First, if you are going to ride for any length of time or distance, you’ll immediately come to love spandex, particularly the padded kind. I’m not exactly sporting a cyclist’s physique, and I look disastrous in my cycling spanx, but I had to get over the vanity of the the thing long ago. A more experienced (much, much more experienced) cyclist told me once, “No one looks good in those things.” I disagree. Cyclists who ride often, train hard, eat right, and don’t drink a Gin and Tonic every night, look fantastic in the spandex. Even so, cycling has been an experience in getting over worrying about how I look. I’ve learned to work on experiencing the fun rather than worrying about how I look. Face it. Even if I looked good in the padded spandex, I’d still look dorky in the helmet, especially after taking it off. Helmet hair is humbling.

The second essential piece of technology a real road bike will have is strange pedals. No foot fits on these things. No way. These days, when you ride a road bike you are attached at the foot to your bike. I purchased pedals for my bike. I also purchased corresponding shoes to go with them. People who don’t ride, think this is crazy, and it is, until you hit about mile 25 on your bike with regular shoes. Fatigue and injury become real concerns if you don’t have the right gear and you plan to ride for any distance.

Now, it must be noted that I have had special shoes and pedals almost from the start of owning my hybrid bike. I’m familiar with the idea of clipping in and out. I get the process. But my new bike’s pedals are very different. On my Ariel, I can flip the pedal over and ride unclipped if I miss clipping in. On my new Dolce, that is not the case. When I rode my bike away from my LBS Thursday afternoon, I learned that it’s pretty impossible to ride at all without clipping in, and clipping in on this bike is not as easy as it was on my other bike.

So there we were, my son and I, all freshly decked out on brand new bikes and we came up to our first stop sign in traffic. We’d practiced clipping in and out in the shop and felt ready to go. We cruised up to the stop sign and clipped out just fine. No problems there. But when the light turned green and we had to go, I missed clipping in on one shoe. I immediately began wobbling like someone just learning to ride. Probably no big deal, but I was on a fairly busy street during 5:00 p.m. traffic. I looked like a complete idiot.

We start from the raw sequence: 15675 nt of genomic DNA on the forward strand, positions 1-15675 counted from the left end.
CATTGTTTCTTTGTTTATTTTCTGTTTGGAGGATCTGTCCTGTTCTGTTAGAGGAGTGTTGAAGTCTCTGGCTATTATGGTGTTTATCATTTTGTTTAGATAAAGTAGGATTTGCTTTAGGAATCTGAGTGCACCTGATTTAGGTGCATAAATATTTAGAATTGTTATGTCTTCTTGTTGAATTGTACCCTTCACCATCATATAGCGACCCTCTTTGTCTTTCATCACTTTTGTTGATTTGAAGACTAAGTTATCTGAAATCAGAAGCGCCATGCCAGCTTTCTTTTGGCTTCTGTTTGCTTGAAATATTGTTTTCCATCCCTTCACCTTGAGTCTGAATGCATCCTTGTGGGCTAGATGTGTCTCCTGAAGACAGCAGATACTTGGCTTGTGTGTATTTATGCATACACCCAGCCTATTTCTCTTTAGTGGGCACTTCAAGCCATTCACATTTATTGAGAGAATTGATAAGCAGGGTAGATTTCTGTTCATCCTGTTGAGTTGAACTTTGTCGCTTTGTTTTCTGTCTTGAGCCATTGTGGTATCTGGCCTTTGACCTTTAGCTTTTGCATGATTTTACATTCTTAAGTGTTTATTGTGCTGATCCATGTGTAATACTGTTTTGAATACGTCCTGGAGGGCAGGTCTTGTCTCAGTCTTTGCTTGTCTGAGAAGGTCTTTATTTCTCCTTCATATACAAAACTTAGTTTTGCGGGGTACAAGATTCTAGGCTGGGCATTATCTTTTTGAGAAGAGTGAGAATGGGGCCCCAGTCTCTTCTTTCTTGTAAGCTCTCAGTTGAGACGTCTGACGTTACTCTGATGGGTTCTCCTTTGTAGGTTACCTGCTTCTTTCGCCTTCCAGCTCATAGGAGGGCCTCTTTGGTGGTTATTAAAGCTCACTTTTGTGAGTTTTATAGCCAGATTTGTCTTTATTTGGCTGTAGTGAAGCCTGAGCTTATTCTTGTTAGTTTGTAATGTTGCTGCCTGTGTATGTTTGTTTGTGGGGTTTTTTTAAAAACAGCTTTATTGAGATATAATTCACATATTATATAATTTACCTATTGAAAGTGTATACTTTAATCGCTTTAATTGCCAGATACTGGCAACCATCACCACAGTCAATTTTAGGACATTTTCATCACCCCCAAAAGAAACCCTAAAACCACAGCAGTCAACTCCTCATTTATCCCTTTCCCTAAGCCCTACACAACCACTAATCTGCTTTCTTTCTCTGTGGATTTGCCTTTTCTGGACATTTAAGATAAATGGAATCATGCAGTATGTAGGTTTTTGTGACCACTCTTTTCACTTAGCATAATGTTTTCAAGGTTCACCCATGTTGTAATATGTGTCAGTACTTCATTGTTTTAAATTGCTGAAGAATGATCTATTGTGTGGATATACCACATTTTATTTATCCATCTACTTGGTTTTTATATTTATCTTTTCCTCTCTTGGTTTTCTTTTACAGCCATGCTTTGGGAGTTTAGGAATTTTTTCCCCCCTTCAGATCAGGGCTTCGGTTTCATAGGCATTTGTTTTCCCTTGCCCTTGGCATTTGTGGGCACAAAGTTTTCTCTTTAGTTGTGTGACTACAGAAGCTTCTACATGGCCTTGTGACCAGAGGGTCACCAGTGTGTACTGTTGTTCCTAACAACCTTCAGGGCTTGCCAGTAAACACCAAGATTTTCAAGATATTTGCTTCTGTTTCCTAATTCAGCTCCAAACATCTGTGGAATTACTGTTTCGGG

My son and I managed to get to our destination, and the bikes are now home safely. I know, just after that short mile long ride that I’m going to have to get used to the new shoes, the new pedals and the way this bike shifts. (I struggled with all of these things on my other bike too, so I really believe this is just me and not the components of the bike.) This is what Saturdays are for in my world. So today, my son and I will take our new bikes out and get used to them. (I’d say break them in, but I don’t want to jinx our ride.) We’ve got a great weather forecast and we’ll be sporting some new gear, so it should be a great day. We plan to take a fairly easy route along the greenway just to work out the newness of our bikes without having to worry about traffic signals and such. The plan is to go 45 miles today.

I’ve been wide awake since 4:23 a.m.
I can’t wait.
It’s like finally getting to open those Christmas presents under the tree.

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Hi, I'm Cat A.Olson, @According2Cat on Twitter, or @TheDigitalCat on Instagram, and I write about my cycling adventures. In 2010, after 25 years off the bike, I decided to get a bike and start riding again. In 2012, I was diagnosed with DCIS, an early and completely curable form of breast cancer. I had five weeks of radiation treatment and I rode my bike to nearly every treatment. In 2013, I decided to get a faster bike. I'm finally getting serious about losing weight, and riding really fast with the cool kids.

I ride every chance I get, as fast as I can, for as long as my body will allow. I'm learning how to embrace challenges like helmet hair, padded pants, clipless shoes, flat tires, bugs in my teeth, and...ugh...hills. I'm learning that both cycling and life are easier and a lot more fun when you're in the right gear.